Crack is whack, and even the most powerful drug gangs in Rio aren’t disputing that fact.
Amid a painful and violent uptick in crack-cocaine usage and facing increasingly successful police strategies pushing them out of the favelas, the most powerful drug gang in Brazil’s capital of Rio de Janeiro has opened up a public relations front, telling members of the press that they will no longer sell crack because it destabilizes communities.
Authorities in Rio aren’t buying it, however. They believe the new twist in strategy is part of a smokescreen to confuse continued efforts at pacification, a police strategy that’s successfully pushed heavily armed drug gangs out of many areas in Rio’s notoriously violent slums, where civilians all to often wind up as innocent victims of stray gunfire.
Pacification techniques factor heavily into the city’s plans to host the 2016 summer Olympics, especially since Brazilian officials do not want visiting athletes or tourists to see the city’s open-air drug markets or relatively common violent side. By pacifying areas near where the games will be held, authorities have succeeded in creating a relatively safe public space, gradually winning hearts and minds.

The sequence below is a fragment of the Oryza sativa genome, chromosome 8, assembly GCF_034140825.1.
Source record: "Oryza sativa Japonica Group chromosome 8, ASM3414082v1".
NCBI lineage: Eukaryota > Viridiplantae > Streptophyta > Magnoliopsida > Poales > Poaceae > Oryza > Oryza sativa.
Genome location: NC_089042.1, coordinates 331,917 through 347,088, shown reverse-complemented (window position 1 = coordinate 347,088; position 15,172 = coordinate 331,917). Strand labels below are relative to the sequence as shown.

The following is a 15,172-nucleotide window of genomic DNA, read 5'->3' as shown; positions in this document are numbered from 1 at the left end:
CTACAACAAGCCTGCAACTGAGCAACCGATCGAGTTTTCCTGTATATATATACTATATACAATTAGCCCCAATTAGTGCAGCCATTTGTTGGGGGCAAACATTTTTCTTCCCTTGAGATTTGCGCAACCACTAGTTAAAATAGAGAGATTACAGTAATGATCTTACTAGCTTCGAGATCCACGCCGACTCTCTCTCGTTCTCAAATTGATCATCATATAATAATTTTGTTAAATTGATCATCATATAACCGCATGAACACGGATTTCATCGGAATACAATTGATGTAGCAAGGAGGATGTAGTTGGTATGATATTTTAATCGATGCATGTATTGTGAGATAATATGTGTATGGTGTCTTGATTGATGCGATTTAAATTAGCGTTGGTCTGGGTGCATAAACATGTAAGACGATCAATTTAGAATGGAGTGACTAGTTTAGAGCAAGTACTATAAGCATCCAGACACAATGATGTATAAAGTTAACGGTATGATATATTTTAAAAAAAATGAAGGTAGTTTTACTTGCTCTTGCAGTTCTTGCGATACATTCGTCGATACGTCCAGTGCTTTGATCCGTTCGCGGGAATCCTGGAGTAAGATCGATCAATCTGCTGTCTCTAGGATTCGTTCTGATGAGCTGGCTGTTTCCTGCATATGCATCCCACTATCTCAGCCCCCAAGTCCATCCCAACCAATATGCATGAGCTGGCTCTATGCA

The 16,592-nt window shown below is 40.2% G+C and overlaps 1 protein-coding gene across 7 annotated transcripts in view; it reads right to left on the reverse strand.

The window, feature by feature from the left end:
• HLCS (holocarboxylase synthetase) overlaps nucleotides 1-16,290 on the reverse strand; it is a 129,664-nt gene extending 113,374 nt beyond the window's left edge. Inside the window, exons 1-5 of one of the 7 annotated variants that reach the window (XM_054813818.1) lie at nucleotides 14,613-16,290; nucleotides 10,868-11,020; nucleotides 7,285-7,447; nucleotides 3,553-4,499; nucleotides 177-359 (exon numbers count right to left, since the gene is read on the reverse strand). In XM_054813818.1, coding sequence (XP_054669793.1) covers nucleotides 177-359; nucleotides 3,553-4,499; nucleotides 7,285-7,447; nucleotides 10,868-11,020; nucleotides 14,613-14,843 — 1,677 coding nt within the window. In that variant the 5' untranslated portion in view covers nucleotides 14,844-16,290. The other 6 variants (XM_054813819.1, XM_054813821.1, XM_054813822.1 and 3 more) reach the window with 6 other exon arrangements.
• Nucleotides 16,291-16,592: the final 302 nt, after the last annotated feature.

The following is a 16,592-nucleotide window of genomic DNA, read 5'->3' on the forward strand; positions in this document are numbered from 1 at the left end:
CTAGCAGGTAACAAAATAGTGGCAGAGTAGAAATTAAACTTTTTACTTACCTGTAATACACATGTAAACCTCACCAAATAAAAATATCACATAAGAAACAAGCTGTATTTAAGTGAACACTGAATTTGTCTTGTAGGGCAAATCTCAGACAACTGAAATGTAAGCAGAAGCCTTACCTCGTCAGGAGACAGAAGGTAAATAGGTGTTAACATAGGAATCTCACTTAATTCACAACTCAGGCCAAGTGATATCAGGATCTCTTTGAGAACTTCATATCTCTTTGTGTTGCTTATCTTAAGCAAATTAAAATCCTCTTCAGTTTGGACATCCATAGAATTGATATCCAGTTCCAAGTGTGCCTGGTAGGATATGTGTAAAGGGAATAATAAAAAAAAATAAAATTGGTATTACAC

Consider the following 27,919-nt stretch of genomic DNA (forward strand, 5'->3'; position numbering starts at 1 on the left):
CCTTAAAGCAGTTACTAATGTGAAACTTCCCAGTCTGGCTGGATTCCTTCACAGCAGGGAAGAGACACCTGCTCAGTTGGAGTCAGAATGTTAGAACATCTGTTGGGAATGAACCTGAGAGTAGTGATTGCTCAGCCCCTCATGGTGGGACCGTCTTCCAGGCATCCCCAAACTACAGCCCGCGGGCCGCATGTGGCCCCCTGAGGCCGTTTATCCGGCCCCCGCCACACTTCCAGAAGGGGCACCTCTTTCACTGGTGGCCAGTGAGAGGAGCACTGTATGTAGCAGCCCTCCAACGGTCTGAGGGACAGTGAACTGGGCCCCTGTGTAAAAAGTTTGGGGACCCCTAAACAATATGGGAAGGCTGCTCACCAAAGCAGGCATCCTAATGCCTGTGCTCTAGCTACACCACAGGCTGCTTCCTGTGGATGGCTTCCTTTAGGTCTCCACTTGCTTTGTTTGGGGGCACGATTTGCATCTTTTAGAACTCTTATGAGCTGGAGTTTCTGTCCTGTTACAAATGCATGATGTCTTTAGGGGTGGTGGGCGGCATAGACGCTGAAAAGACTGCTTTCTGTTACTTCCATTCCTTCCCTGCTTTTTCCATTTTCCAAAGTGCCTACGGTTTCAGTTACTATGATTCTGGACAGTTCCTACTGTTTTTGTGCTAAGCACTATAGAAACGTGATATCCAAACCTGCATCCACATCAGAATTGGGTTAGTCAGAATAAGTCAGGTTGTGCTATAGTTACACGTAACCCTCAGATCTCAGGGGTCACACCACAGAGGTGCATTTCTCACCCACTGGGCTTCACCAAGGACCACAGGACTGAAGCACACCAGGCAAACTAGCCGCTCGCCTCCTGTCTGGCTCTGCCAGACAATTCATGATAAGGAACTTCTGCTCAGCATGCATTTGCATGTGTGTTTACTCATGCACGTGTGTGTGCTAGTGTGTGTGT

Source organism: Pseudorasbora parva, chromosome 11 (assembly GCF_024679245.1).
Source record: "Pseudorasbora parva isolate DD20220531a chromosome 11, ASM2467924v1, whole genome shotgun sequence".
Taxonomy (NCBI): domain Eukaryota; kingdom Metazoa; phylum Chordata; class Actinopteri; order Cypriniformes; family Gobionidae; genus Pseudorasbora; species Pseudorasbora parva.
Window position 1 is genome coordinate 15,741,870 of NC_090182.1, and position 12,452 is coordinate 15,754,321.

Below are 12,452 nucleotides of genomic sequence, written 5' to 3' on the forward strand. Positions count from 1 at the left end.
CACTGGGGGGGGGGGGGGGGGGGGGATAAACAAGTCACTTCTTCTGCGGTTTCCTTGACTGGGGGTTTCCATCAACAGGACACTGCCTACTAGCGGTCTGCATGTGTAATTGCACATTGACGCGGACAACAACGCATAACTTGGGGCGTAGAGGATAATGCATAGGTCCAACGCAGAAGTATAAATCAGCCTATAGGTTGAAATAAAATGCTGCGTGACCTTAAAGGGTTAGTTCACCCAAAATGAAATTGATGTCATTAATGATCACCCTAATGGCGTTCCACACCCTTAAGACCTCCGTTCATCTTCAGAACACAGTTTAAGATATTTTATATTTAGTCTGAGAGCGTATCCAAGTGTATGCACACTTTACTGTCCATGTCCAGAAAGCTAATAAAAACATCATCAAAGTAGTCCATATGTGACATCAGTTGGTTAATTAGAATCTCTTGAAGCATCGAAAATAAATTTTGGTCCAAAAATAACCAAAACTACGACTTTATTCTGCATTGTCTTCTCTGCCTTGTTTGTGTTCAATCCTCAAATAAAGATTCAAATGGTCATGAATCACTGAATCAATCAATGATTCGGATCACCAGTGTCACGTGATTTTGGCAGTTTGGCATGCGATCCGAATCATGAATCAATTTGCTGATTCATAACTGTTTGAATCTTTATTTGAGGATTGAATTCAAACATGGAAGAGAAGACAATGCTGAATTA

But now the drug gangs are trying to win them back, vowing to stop selling crack for the sake of the community. According to The Associated Press, it started with the leader of Comando Vermelho, Rio’s most powerful gang, watching his brother succumb to crack addiction. And once Vermelho stopped selling crack, others were persuaded to stop as well after seeing how it has destabilized their customer-base.
“Today we can say with certainty that we’re looking at the end of crack in Rio de Janeiro,” a lawyer for the gangs told AP reporter Juliana Barbassa.
This video is from The Associated Press, broadcast Monday, August 12, 2012.
Stephen C. Webster is the senior editor of Raw Story, and is based out of Austin, Texas. He previously worked as the associate editor of The Lone Star Iconoclast in Crawford, Texas, where he covered state politics and the peace movement’s resurgence at the start of the Iraq war. Webster has also contributed to publications such as True/Slant, Austin Monthly, The Dallas Business Journal, The Dallas Morning News, Fort Worth Weekly, The News Connection and others. Follow him on Twitter at @StephenCWebster.
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